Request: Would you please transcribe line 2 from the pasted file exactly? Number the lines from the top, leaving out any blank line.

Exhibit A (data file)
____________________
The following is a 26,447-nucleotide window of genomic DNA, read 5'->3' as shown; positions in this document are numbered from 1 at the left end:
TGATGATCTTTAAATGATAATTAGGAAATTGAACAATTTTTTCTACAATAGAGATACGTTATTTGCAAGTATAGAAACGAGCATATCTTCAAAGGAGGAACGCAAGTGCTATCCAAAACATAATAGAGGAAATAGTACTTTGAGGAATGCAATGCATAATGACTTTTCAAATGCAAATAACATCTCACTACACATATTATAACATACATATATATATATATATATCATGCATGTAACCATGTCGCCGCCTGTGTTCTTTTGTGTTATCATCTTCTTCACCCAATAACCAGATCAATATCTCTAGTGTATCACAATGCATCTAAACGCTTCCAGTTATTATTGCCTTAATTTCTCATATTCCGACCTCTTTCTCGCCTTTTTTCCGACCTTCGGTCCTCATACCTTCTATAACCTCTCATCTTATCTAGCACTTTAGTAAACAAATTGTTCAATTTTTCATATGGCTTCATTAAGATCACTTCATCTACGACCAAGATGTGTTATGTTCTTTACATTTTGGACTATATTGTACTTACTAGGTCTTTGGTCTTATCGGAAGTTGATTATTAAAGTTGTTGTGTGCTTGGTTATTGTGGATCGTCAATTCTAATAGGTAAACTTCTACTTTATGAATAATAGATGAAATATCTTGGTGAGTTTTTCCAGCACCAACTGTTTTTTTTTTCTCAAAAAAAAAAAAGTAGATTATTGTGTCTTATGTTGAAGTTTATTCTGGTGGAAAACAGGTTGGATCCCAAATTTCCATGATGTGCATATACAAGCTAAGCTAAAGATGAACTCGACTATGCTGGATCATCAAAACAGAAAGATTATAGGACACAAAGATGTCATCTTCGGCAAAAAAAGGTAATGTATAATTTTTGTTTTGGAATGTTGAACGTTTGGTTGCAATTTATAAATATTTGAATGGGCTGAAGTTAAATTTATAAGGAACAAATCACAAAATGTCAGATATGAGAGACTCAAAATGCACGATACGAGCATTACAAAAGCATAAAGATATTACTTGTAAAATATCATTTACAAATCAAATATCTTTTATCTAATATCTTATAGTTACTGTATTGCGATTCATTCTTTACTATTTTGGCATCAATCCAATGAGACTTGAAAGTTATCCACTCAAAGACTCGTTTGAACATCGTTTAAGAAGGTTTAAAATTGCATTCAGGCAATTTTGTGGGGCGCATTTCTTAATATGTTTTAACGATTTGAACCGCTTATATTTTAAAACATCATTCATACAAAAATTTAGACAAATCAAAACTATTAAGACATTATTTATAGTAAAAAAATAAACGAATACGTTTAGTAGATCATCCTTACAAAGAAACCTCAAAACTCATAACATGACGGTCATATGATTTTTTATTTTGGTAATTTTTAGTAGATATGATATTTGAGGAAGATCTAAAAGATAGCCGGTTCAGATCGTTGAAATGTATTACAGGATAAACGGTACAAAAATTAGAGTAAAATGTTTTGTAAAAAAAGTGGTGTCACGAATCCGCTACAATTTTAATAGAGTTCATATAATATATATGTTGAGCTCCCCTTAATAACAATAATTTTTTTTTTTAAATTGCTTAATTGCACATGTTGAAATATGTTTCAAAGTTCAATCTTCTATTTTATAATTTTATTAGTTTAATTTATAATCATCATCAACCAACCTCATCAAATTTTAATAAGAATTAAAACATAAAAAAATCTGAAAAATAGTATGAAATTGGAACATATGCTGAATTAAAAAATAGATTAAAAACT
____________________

TGATGATCTTTAAATGATAATTAGGAAATTGAACAATTTTTTCTACAATAGAGATACGTTATTTGCAAGTATAGAAACGAGCATATCTTCAAAGGAGGAACGCAAGTGCTATCCAAAACATAATAGAGGAAATAGTACTTTGAGGAATGCAATGCATAATGACTTTTCAAATGCAAATAACATCTCACTACACATATTATAACATACATATATATATATATATATCATGCATGTAACCATGTCGCCGCCTGTGTTCTTTTGTGTTATCATCTTCTTCACCCAATAACCAGATCAATATCTCTAGTGTATCACAATGCATCTAAACGCTTCCAGTTATTATTGCCTTAATTTCTCATATTCCGACCTCTTTCTCGCCTTTTTTCCGACCTTCGGTCCTCATACCTTCTATAACCTCTCATCTTATCTAGCACTTTAGTAAACAAATTGTTCAATTTTTCATATGGCTTCATTAAGATCACTTCATCTACGACCAAGATGTGTTATGTTCTTTACATTTTGGACTATATTGTACTTACTAGGTCTTTGGTCTTATCGGAAGTTGATTATTAAAGTTGTTGTGTGCTTGGTTATTGTGGATCGTCAATTCTAATAGGTAAACTTCTACTTTATGAATAATAGATGAAATATCTTGGTGAGTTTTTCCAGCACCAACTGTTTTTTTTTTCTCAAAAAAAAAAAAGTAGATTATTGTGTCTTATGTTGAAGTTTATTCTGGTGGAAAACAGGTTGGATCCCAAATTTCCATGATGTGCATATACAAGCTAAGCTAAAGATGAACTCGACTATGCTGGATCATCAAAACAGAAAGATTATAGGACACAAAGATGTCATCTTCGGCAAAAAAAGGTAATGTATAATTTTTGTTTTGGAATGTTGAACGTTTGGTTGCAATTTATAAATATTTGAATGGGCTGAAGTTAAATTTATAAGGAACAAATCACAAAATGTCAGATATGAGAGACTCAAAATGCACGATACGAGCATTACAAAAGCATAAAGATATTACTTGTAAAATATCATTTACAAATCAAATATCTTTTATCTAATATCTTATAGTTACTGTATTGCGATTCATTCTTTACTATTTTGGCATCAATCCAATGAGACTTGAAAGTTATCCACTCAAAGACTCGTTTGAACATCGTTTAAGAAGGTTTAAAATTGCATTCAGGCAATTTTGTGGGGCGCATTTCTTAATATGTTTTAACGATTTGAACCGCTTATATTTTAAAACATCATTCATACAAAAATTTAGACAAATCAAAACTATTAAGACATTATTTATAGTAAAAAAATAAACGAATACGTTTAGTAGATCATCCTTACAAAGAAACCTCAAAACTCATAACATGACGGTCATATGATTTTTTATTTTGGTAATTTTTAGTAGATATGATATTTGAGGAAGATCTAAAAGATAGCCGGTTCAGATCGTTGAAATGTATTACAGGATAAACGGTACAAAAATTAGAGTAAAATGTTTTGTAAAAAAAGTGGTGTCACGAATCCGCTACAATTTTAATAGAGTTCATATAATATATATGTTGAGCTCCCCTTAATAACAATAATTTTTTTTTTTAAATTGCTTAATTGCACATGTTGAAATATGTTTCAAAGTTCAATCTTCTATTTTATAATTTTATTAGTTTAATTTATAATCATCATCAACCAACCTCATCAAATTTTAATAAGAATTAAAACATAAAAAAATCTGAAAAATAGTATGAAATTGGAACATATGCTGAATTAAAAAATAGATTAAAAACT